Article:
I am a guajiro, a peasant. I was born on a distant mountain in a little island of huts surrounded by canefields. I was nine the first time I went to the beach. I was sixteen the first time I went out to fish in a small boat. Since then, I like the sea. From that time, so long ago, I keep the dream of a house made of wood from which you can see it, a place to grow old breathing the salt air and warming my body in the morning sun. I, like so many others, before and after, dream of the sea.
In his novella “The Old Man and the Sea” Ernest Hemingway comments on the custom of using the female gender to refer to the sea. He says there are those who want to speak ill of it, but they always do so with respect, as if it were a woman. Some young fishermen, who have motor boats bought in good times, speak of the sea like a contender or a place, or as they speak to an enemy. But the old man Santiago always conceived of it as belonging to the female gender, as something that grants or denies huge favors, and if it does evil and terrible things it is because it can’t help it. Until moon affects him, just like a woman.
Since ancient times, man has gone to the sea to communicate, trade and make war. Great advances have been made in navigation. Great also have been the catastrophes that this fickle lady has caused to curb the excesses of our pride. Even in our age of global telecommunications and satellite-assisted navigation, sailors sail her with ancestral respect. They know that at any moment they may be faced with her fury, sometimes fatal.
We Cubans, who have always walked along the pathways of the sea, the same in ransom and contraband with pirates fishing offshore in the cold seas of the north, carrying troops to Africa (crowded in the holds of ships, similar to the taking of the Africans to become slaves of the army) and bringing bicycles from China, we find ourselves now, although it seems paradoxical, very far from the sea. Its delicious fruits, which helped to develop the brain of primitive man, have been absent from our tables for decades. Maintaining a boat is a far larger problem than owning a car. To sail the sea you must have authorization, and as it’s grotesque to have to ask permission to have fun, those who go there do so in search of a consumer product or trade. Sad paradox to live on an island and turn your back to the sea.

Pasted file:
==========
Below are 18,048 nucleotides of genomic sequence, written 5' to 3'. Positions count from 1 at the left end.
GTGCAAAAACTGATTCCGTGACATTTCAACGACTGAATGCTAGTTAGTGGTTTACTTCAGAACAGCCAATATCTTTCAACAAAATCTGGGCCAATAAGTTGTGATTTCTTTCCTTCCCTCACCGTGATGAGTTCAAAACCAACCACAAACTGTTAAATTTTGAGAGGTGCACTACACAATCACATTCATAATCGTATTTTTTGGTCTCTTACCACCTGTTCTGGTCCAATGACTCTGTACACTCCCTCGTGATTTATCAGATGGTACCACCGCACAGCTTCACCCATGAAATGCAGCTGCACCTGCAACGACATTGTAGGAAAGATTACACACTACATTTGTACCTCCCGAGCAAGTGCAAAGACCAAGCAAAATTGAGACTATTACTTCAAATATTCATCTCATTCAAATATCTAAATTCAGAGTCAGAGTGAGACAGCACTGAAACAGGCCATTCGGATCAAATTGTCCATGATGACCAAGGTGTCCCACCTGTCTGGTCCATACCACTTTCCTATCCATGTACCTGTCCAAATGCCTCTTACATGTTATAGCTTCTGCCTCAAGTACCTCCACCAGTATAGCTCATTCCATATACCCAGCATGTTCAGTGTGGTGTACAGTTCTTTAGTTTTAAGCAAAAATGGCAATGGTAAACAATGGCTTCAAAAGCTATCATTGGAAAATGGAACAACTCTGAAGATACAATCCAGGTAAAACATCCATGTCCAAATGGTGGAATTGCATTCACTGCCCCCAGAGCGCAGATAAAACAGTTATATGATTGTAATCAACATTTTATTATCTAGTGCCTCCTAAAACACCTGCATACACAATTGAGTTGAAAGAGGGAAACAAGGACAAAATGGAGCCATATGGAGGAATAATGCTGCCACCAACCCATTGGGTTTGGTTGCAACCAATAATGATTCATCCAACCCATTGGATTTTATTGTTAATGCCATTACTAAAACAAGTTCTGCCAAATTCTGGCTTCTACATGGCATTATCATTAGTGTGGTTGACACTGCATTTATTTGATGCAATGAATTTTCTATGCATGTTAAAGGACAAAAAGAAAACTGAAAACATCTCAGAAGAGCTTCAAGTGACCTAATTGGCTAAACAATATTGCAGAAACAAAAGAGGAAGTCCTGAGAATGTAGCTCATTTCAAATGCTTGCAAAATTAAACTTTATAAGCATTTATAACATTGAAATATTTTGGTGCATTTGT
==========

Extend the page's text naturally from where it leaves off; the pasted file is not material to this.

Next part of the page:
Of our relationship with the sea is paradoxical, the one we have with the Internet is no less so. These two worlds, of dissimilar appearance, have much in common. The first is of natural origin, created long before man walked its coastlines and from it, life on the planet arose. The second is artificial, a recent product of human science and it’s radically changing the way in which we develop our lives, both as individuals and at a planetary scale. For both, one navigates and surfs, ports and coordinates are used, in both logs are maintained and routes plotted. From the comfort of a room, people around the world have the network to communicate, trade and wage war. We Cubans, the sons of exceptionality, in spite of the terrible condition of the optical fiber everywhere and the promise of computerizing the society, still today, late in the first decade of the promising new century, are very disconnected from the Internet.
Like a stormy passion that shakes our life, access to the network of networks marks a before and—unfortunately if it is lost—also an after. Like drugs, its use causes addiction and also euphoria. Since that early morning at the end of the last century, when, in front of a dark UNIX console I celebrated for the first time the miracle of writing a URL address and receiving the corresponding hypertext, I, like so many others, before and after, dream of the Internet.